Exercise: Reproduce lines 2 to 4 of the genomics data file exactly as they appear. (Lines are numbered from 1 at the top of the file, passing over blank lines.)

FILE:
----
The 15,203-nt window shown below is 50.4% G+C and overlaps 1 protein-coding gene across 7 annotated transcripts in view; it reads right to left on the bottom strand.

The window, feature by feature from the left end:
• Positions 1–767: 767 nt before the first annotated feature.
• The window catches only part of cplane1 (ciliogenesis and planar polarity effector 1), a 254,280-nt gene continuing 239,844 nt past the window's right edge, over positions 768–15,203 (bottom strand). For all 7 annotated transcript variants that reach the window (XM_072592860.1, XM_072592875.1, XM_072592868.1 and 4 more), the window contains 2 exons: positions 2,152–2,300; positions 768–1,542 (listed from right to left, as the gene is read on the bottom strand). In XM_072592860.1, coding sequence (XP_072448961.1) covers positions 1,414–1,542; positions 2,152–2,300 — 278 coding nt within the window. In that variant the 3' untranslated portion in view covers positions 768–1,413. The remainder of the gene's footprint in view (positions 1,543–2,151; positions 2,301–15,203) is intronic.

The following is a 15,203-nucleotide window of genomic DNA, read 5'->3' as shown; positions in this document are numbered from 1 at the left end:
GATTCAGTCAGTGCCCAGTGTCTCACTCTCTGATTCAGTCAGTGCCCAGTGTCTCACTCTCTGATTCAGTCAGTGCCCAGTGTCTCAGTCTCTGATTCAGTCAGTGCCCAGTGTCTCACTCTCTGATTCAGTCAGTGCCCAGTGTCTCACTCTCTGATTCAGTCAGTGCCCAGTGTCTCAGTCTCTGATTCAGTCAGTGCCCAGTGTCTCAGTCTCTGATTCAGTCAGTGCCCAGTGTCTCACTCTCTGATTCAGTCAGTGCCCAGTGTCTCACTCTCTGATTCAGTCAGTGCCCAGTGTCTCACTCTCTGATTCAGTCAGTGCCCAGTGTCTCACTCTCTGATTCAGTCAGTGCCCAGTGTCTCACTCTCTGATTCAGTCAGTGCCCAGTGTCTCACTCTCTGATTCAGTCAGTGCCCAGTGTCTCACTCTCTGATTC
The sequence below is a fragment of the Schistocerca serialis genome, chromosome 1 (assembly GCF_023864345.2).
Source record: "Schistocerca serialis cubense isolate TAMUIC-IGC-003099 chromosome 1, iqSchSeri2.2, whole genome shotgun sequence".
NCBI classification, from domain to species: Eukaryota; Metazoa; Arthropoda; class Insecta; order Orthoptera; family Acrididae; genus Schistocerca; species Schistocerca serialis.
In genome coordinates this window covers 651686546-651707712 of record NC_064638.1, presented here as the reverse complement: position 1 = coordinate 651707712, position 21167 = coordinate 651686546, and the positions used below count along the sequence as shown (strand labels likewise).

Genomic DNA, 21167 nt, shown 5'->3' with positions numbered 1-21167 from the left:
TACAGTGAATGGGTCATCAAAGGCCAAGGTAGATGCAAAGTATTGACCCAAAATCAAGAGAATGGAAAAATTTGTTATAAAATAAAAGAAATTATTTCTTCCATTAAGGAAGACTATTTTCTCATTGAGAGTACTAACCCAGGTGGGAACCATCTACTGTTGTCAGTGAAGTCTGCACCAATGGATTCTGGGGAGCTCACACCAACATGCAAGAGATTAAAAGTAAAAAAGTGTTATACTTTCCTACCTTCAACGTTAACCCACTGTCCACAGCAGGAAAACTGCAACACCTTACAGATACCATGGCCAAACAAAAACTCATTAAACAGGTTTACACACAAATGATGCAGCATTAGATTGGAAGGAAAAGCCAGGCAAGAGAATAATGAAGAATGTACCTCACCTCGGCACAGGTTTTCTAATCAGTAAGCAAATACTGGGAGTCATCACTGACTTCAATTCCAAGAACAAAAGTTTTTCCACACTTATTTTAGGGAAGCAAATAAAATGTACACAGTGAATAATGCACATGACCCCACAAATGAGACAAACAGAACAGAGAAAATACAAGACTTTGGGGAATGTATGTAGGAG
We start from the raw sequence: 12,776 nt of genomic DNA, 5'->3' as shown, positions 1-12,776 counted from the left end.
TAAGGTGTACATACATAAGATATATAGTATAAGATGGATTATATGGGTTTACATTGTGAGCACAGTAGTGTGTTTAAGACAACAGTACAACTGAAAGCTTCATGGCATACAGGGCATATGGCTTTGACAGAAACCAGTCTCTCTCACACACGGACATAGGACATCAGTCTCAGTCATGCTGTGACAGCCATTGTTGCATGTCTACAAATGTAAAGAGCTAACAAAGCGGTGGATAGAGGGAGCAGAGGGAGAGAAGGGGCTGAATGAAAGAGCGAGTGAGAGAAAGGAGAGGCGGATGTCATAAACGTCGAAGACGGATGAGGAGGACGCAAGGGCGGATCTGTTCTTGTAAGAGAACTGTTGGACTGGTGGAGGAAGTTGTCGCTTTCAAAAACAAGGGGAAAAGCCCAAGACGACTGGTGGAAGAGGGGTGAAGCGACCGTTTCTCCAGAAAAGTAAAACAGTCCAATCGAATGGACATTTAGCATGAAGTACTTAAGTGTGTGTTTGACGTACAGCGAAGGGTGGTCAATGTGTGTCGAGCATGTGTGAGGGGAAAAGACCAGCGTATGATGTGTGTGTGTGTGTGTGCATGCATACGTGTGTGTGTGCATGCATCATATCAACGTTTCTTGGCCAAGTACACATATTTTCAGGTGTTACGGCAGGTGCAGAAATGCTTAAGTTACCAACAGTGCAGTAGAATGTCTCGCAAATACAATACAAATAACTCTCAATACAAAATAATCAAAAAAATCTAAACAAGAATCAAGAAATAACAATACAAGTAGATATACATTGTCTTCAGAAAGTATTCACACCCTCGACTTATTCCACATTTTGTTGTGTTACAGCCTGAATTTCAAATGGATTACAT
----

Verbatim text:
The window, feature by feature from the left end:
• Positions 1–767: 767 nt before the first annotated feature.
• The window catches only part of cplane1 (ciliogenesis and planar polarity effector 1), a 254,280-nt gene continuing 239,844 nt past the window's right edge, over positions 768–15,203 (bottom strand). For all 7 annotated transcript variants that reach the window (XM_072592860.1, XM_072592875.1, XM_072592868.1 and 4 more), the window contains 2 exons: positions 2,152–2,300; positions 768–1,542 (listed from right to left, as the gene is read on the bottom strand). In XM_072592860.1, coding sequence (XP_072448961.1) covers positions 1,414–1,542; positions 2,152–2,300 — 278 coding nt within the window. In that variant the 3' untranslated portion in view covers positions 768–1,413. The remainder of the gene's footprint in view (positions 1,543–2,151; positions 2,301–15,203) is intronic.